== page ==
So, there's this guy at work whom I have a crush on. I want to say "crush" is the wrong word, but it's sufficiently light-hearted enough that it works perfectly to describe my emotions towards him. Which is to say, I simultaneously want to meet this person and don't ever want to meet this person.
Oh, didn't mention that part?
Yeah, I haven't met him, haven't said hello to him, haven't sent an email to him, haven't been in a meeting with him, haven't had any interaction but a small smile today. I am fairly certain he has no idea who I am, and I am not only okay with that, I also have every intention of keeping it that way.
See, this crush scares me. It scares me because this guy's personal representative is, as near as I can tell, pretty much everything I wanted to be, a physical manifestation of my idealized self.
In reading about his adventures, in seeing his works, in watching his talks, in noticing him interacting with his coworkers, you can see what drives him, what inspires him. You can see he works to make the world a better place with an idealized definition of "better" that nearly hurts in both its purity and its impossibility.
And my curiosity of him has caused me to reflect more and more about myself. To finally begin questioning what drives me, what inspires me, what motivates me. I've started looking at my goals, my choices, my decisions. I dug up and dusted off the buried rationalizations I've made for the things I've done, brought them out to the light of day and actually looked at them.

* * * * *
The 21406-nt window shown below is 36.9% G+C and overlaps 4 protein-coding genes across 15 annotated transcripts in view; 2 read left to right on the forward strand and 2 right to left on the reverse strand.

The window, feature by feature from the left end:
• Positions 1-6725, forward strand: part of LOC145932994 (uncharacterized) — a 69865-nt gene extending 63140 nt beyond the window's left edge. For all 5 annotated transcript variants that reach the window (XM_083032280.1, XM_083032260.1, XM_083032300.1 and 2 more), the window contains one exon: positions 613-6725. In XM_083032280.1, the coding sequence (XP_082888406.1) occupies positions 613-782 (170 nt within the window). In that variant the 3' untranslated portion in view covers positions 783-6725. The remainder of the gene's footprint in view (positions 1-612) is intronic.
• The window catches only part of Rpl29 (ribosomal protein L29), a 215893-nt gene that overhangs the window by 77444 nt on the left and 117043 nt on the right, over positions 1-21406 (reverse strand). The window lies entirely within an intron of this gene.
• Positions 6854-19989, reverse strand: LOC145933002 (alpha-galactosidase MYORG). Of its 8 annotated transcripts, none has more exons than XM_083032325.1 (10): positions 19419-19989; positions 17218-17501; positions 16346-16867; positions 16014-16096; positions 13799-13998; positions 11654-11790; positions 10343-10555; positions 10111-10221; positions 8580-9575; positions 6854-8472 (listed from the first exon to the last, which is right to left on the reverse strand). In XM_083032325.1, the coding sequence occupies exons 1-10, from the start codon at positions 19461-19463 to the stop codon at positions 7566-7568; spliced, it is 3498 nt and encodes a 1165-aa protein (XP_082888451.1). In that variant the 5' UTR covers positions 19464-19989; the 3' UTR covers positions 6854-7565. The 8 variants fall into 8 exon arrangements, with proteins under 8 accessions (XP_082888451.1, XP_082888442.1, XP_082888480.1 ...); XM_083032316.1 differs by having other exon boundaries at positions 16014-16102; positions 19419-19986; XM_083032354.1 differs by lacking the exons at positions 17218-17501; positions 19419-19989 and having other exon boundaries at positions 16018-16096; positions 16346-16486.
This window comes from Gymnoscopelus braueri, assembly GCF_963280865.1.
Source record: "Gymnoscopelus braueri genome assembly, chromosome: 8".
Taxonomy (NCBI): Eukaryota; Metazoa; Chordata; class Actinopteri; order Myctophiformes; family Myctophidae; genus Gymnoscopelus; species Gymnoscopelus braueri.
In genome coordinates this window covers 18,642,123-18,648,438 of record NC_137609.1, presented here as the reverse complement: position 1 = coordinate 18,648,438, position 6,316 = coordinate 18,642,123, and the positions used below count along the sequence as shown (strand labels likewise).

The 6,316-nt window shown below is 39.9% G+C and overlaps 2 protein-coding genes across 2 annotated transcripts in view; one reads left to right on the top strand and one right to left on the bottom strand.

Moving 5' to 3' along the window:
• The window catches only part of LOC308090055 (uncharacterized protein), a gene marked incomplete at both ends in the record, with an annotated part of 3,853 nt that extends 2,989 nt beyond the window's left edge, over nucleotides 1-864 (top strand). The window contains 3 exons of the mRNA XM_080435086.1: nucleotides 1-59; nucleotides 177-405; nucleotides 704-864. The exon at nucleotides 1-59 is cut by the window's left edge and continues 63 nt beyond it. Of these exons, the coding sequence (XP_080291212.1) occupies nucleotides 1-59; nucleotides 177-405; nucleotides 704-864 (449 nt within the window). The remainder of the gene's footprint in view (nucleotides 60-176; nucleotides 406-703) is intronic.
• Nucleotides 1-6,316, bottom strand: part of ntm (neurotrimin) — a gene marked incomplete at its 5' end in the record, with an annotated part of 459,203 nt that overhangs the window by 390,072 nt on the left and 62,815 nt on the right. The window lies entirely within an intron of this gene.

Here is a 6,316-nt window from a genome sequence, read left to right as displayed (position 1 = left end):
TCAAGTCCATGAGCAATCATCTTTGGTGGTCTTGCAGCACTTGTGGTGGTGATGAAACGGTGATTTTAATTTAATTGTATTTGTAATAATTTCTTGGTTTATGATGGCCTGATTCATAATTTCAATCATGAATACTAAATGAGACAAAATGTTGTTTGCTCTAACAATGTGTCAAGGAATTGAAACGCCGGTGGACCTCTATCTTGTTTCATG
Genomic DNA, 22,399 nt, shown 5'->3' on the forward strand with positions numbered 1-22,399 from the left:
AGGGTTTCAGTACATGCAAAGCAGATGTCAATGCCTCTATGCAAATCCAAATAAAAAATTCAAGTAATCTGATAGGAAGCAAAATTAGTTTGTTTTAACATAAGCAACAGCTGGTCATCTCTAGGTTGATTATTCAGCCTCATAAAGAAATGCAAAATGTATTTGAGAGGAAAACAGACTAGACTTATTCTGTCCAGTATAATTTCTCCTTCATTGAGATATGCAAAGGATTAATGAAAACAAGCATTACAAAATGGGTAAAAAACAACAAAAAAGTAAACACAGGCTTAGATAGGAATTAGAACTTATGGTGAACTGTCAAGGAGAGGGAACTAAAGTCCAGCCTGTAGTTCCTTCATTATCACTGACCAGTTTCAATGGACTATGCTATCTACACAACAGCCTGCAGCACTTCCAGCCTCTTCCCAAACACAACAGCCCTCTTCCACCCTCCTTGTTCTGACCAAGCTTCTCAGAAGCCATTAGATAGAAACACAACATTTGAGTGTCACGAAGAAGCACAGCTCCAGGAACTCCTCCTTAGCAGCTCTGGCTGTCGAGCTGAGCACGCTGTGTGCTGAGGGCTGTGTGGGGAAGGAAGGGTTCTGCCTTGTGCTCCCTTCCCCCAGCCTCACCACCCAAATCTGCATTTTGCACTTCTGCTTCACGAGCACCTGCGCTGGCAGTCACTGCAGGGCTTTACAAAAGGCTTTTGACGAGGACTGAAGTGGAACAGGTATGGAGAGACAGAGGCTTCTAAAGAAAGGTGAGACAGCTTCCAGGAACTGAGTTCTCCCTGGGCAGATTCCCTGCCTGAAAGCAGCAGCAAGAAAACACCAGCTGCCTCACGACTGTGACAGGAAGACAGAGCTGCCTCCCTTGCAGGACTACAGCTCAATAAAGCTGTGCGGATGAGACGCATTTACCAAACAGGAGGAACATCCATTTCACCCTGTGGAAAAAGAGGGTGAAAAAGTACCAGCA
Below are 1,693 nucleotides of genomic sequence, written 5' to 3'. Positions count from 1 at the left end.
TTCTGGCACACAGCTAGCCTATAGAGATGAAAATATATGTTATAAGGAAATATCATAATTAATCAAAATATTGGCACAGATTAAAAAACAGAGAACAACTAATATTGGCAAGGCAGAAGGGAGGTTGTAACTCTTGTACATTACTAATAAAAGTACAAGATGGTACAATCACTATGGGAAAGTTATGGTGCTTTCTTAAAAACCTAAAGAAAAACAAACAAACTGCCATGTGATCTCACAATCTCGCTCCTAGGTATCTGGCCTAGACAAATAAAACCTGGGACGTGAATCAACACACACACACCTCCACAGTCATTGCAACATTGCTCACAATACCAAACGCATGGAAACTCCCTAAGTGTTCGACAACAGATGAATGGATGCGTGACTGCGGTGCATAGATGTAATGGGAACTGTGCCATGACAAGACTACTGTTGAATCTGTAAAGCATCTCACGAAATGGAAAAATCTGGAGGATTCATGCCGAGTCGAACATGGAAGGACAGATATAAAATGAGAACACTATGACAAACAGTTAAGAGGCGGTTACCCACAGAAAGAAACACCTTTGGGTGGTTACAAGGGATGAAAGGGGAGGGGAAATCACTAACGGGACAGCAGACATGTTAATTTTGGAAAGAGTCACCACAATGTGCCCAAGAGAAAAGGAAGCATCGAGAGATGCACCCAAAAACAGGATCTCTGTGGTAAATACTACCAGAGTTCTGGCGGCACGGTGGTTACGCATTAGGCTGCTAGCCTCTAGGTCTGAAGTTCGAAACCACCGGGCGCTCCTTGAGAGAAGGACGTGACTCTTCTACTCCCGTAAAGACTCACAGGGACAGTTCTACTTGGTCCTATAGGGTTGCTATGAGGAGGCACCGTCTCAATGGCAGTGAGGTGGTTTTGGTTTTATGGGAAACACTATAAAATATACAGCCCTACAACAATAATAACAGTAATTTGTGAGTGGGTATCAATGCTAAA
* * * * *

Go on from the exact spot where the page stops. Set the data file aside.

Looked at them and come to the conclusion that, against the measuring stick of my idealized self, I pretty much suck.
And this is why the crush scares me: because it is so much easier to be lost in the deep black hole of depression than it is to reflect honestly on your life and realize that the person you disappointed the most is yourself. That the years of self-hatred weren't because you were actually incapable of being a better person, but because you never moved beyond being that small frail child who craved love and acceptance. That it's okay to work towards an idealized version of the world: even if it is unachievable, even if you fail, the effort moves the world just a smidge that much closer to it, and that smidge can still be worth it.
Without having met him, without having said a single word to this person, he has inspired me to be a better person.
Problem is, I can't tell if my desire not to meet him is a fear of losing my idealized version of him (because let's face it, reality is dirty, and no one is perfect), or the fear of looking deeper and, instead of finding the strength to become a better person, giving up on myself.
Because, well, I really want to meet him and ask him a billion questions.